FSA finally showed off a new transmission at this year’s Eurobike show, though it wasn’t the road system we’ve been waiting years to see. Instead, they had new time trial/triathlon-specific bar-end shifters plus a pair of derailleurs to go with them – all under the Vision label.
Dubbed ‘Metron’, the new 10-speed shifter design is certainly a break from convention as the levers are nearly identical in appearance to the Vision bar-end aero brake levers. Indeed, squeezing the lever back does pull cable, but in this case it’s connected to a derailleur, and detents built into the body control the indexing.
To release cable and move the derailleur in the opposite direction, riders simply have to set their thumb (or other conveniently placed finger) over the end of the lever body and press it like a button. The rear shifter can handle up to three downshifts in one stroke but just a single upshift per button push. The front shifter is built with just two index positions – one for the big ring and one for the inner ring.
To pull cable – and shift to smaller cogs at the back or larger chainrings up front – simply pull the lever as if it was a brake
To release cable, rest your thumb over the end of the lever body and push it like a button
The front derailleur is essentially a rehash of FSA’s current Energy model but with updated graphics to co-ordinate with the rest of the package. But the rear derailleur is an all-new unit, with all of the major parts made of moulded carbon fibre – not just a carbon wrap.
This includes the upper and lower knuckles, both parallelogram plates, and the inner and outer pulley cage plates. Most of the rest of the pieces are built from machined aluminium, and ceramic bearing pulleys are bolted in down below.
FSA didn’t have official claimed weights for the shifters at Eurobike but the rear derailleur is said to be about 140g, putting it a smidge under SRAM’s top-end Red. The front derailleur should be identical to the Energy’s 98g figure.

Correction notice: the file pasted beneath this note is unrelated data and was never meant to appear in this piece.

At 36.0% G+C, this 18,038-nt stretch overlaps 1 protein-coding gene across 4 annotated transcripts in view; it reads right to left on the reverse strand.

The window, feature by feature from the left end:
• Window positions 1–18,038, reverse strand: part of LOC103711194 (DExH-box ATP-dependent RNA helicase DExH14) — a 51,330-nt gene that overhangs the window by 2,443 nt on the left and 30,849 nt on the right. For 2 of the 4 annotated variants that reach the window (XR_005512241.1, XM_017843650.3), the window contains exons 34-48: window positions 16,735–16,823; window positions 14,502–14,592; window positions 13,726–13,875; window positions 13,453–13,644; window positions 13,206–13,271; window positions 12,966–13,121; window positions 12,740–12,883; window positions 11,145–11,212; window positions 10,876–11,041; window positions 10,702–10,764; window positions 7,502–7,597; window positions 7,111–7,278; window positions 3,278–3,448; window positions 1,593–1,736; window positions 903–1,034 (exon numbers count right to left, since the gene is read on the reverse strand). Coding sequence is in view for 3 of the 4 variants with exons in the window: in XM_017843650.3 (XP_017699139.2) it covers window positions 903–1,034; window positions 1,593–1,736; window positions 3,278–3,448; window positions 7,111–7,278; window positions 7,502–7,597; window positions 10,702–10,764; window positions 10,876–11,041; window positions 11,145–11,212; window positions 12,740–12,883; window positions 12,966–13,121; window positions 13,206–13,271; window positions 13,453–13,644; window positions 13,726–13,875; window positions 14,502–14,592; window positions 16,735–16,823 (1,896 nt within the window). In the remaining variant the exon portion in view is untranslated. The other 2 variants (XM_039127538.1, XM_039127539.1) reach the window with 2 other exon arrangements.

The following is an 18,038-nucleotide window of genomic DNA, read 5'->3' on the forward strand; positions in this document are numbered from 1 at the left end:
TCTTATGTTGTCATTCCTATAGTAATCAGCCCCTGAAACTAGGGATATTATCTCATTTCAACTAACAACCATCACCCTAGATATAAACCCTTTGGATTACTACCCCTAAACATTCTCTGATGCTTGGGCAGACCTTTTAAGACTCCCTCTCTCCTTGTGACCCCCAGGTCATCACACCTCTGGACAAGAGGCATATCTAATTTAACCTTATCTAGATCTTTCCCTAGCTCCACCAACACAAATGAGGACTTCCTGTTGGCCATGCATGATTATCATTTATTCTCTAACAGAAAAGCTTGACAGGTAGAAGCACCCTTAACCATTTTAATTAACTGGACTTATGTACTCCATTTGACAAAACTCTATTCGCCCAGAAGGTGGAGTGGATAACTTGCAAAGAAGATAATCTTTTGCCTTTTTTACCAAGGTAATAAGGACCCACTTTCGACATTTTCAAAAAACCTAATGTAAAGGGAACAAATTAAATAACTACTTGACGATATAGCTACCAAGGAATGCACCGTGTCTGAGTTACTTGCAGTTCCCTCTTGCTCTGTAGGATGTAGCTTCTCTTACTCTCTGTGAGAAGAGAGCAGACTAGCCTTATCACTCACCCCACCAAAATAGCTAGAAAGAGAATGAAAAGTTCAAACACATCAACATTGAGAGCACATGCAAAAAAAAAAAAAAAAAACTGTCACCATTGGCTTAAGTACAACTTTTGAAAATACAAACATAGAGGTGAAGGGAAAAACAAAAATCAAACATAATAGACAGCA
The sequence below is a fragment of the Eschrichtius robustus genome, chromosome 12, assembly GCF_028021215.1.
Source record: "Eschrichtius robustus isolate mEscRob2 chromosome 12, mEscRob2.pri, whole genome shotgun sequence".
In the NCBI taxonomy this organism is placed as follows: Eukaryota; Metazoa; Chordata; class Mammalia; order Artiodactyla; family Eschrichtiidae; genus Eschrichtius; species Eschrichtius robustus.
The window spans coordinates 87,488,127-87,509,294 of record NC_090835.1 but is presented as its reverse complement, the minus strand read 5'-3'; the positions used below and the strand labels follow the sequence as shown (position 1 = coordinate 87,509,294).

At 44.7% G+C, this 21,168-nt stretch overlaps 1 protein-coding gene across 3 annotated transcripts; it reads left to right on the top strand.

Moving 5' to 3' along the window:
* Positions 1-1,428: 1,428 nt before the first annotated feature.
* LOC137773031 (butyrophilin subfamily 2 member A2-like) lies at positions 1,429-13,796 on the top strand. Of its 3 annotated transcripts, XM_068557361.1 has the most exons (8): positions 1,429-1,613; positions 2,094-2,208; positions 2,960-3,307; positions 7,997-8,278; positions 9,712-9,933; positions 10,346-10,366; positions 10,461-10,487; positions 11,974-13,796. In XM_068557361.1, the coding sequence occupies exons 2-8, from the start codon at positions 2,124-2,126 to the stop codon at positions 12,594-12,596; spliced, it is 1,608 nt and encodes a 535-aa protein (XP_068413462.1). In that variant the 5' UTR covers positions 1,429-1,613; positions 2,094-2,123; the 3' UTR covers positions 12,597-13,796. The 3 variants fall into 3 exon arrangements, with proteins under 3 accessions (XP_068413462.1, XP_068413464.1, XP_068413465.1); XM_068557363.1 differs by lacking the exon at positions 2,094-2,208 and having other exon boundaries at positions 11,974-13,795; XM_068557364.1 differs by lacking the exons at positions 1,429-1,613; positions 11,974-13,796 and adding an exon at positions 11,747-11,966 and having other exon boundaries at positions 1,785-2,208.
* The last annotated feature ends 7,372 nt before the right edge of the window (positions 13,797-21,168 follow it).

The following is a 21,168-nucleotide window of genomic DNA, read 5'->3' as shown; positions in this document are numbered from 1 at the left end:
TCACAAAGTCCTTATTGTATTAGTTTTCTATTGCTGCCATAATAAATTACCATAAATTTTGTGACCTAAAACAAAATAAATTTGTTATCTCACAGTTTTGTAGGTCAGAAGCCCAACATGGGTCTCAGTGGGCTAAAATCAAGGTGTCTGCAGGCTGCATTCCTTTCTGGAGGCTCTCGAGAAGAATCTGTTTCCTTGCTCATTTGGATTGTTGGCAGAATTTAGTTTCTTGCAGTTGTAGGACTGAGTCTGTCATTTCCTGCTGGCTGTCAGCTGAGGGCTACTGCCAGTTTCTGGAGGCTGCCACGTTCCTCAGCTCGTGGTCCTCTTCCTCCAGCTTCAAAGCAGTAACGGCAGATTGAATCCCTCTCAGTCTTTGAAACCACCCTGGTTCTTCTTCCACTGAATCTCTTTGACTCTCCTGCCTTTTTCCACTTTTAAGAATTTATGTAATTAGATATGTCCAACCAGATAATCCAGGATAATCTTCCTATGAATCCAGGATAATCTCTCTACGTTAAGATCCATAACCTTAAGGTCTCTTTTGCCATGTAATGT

Vision’s Metron front derailleur is essentially a re-do of parent company FSA’s Energy unit
We didn’t have a chance to ride the prototype equipment but did at least get to fiddle around with the bits mounted on a stationary bike. The shift button is reasonably smooth to operate and the detents are positive throughout but the lever resistance seems rather on the stiff side.
Moreover, the rear derailleur allows more flex and twist than we would have hoped and is a tad on the chunky side in terms of aesthetics. There’s still no FSA-designed cassette to complete the package (FSA chains are available in Europe).
FSA were quick to point out that the rear derailleur is still being refined before its slated early 2011 release and prior experience with the front derailleur has shown it to be a well finished item.
Backing off on the real derailleur spring tension would go a long way towards making the shifter easier to operate, which leads us to believe that the Shimano pre-7900 10-speed compatible version to be delivered next month should be pretty viable. Pricing is still to be determined.
Moulded carbon fibre is used for all of the major derailleur components – not just carbon-wrapped aluminium